Internet access is no longer limited to PCs and smartphones. These days, everything from municipal transit buses to climate control systems to household appliances are being integrated into the Internet as well. This new influx of web-connected infrastructure is known collectively as the Internet of Things (IoT). Today, the IoT is in a similar phase of development as the Internet of the late 1990’s; it’s in our homes and businesses, but it hasn’t yet reached its full potential.
The IoT might still be in its infancy, but wireless carriers are already preparing to capitalize on this new frontier of the Internet.
Last week, AT&T announced that it would begin selling data plans designed specifically for product developers and businesses seeking IoT connectivity. These plans allow companies to buy data in bulk that can be used to connect up to 1,000 devices on the AT&T network. In the announcement, AT&T’s senior vice president Chris Penrose explained that the plans were developed to make the Internet of Things more accessible to startups so they can get their IoT-connected products to market faster.
Meanwhile, Verizon announced that it is partnering with Qualcomm Technologies, Inc. to “pre-integrate” the company’s proprietary ThingSpace IoT platform into Qualcomm’s LTE modems. With Verizon’s 4G LTE network baked into Qualcomm’s hardware, the company hopes to make it easier for businesses to adopt IoT products and services.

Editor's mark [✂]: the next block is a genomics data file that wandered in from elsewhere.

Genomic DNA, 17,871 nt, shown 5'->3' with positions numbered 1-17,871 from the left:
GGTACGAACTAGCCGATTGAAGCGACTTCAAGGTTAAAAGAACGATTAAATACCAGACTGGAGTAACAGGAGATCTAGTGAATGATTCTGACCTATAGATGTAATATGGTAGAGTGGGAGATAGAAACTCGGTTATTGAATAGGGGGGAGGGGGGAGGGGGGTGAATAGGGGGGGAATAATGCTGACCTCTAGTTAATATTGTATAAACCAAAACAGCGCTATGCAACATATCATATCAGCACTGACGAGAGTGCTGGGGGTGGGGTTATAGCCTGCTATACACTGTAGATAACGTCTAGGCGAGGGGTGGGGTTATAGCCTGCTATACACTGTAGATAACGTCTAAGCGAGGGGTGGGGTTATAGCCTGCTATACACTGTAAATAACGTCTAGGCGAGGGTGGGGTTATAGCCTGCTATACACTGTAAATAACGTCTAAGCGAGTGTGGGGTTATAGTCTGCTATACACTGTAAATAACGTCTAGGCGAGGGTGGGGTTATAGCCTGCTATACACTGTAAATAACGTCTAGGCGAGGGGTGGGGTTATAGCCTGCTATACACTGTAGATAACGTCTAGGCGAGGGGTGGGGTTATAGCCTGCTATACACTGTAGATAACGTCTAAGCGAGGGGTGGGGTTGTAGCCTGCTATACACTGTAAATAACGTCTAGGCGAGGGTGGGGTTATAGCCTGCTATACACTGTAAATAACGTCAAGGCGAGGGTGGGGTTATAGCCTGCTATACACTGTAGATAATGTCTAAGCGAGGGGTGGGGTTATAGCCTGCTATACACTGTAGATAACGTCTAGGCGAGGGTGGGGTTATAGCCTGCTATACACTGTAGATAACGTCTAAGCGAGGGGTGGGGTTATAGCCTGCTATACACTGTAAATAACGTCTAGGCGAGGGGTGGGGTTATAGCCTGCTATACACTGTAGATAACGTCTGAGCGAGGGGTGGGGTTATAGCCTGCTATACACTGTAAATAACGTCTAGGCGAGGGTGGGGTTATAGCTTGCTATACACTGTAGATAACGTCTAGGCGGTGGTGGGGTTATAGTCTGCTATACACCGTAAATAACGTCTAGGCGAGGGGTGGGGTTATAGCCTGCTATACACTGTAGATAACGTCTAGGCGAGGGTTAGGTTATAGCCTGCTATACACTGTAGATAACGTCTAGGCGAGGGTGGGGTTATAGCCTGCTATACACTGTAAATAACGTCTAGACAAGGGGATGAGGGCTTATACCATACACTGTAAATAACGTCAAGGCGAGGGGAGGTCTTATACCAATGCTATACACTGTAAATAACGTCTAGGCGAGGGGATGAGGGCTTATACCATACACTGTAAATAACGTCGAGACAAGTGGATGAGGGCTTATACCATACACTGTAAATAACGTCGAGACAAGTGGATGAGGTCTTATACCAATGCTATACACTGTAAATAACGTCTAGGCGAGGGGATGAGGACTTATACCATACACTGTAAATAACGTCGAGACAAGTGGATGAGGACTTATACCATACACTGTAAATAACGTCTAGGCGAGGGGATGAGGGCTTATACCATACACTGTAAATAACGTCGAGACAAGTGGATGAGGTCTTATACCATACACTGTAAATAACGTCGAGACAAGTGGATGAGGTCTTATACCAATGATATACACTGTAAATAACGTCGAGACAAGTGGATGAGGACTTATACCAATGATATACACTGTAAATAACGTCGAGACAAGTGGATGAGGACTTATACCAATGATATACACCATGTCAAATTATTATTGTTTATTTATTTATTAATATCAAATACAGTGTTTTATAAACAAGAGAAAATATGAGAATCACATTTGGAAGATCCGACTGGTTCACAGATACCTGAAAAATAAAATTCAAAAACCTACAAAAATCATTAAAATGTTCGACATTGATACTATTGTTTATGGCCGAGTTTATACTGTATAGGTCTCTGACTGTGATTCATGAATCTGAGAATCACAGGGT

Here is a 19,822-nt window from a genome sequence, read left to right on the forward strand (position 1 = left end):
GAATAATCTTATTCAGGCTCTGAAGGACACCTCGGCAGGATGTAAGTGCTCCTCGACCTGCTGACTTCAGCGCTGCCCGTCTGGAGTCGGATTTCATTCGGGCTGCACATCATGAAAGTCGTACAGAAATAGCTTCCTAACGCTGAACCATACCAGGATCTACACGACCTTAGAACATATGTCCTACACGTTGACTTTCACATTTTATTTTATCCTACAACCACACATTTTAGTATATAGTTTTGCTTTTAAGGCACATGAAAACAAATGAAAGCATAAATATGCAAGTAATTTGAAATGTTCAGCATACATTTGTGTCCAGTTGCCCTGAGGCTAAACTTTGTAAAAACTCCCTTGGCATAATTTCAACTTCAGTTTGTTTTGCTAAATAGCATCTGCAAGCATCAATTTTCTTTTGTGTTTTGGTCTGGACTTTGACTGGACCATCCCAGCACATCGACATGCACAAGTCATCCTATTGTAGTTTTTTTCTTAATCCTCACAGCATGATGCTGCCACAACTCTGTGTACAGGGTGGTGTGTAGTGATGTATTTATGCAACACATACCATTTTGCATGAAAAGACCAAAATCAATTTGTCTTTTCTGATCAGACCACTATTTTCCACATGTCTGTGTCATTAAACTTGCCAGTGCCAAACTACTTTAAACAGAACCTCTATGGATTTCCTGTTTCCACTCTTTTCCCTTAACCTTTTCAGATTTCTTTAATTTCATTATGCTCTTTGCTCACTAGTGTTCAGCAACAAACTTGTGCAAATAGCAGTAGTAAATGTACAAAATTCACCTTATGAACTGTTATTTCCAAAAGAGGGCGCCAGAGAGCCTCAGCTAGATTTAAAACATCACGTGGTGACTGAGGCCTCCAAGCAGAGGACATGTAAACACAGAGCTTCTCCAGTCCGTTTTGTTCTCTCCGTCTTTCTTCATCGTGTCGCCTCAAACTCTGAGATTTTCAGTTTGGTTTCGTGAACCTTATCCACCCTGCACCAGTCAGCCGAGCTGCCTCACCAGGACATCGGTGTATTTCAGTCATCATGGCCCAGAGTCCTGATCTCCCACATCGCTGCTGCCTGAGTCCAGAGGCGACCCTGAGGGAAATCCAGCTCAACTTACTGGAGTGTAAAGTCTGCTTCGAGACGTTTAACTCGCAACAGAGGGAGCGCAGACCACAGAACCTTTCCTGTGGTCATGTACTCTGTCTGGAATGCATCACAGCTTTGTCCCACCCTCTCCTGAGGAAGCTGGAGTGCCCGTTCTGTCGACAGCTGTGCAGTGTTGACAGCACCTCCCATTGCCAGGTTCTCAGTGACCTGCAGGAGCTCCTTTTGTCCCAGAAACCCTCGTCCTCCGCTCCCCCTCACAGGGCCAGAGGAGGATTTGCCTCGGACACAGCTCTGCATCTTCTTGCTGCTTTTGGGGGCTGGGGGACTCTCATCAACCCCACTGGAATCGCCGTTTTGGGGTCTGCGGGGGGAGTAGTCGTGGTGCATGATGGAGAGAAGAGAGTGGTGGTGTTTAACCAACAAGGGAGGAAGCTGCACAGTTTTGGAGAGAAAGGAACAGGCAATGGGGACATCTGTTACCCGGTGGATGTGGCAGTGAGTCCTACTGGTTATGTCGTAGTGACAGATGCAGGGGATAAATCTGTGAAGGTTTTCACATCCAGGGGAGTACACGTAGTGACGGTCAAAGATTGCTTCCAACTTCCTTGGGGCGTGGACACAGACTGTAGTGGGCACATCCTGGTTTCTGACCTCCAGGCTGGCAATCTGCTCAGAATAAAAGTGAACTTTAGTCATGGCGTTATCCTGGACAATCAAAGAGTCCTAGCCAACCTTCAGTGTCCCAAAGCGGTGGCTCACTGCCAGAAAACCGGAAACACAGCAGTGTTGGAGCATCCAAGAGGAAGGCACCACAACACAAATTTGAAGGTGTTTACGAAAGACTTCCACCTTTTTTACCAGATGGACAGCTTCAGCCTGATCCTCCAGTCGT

Verizon also recently revealed that it would begin working with drone manufacturers to connect their products to the company’s wireless network. Soon, drone owners will be able to purchase data plans that allow their drones to be controlled from miles away via an Internet connection. The plans will reportedly start at $25 a month for one gigabyte of data. The drones’ internet connectivity will also allow them to stream videos and other sensor data back to their operators in real time. According to Verizon, these drones could be used to safely inspect oil pipelines, farmland or wildfires from afar.
With two of the nation’s largest mobile providers investing heavily in the Internet of Things, you can bet that it won’t be too long before this new phase of Internet connectivity gains some serious traction in consumer markets.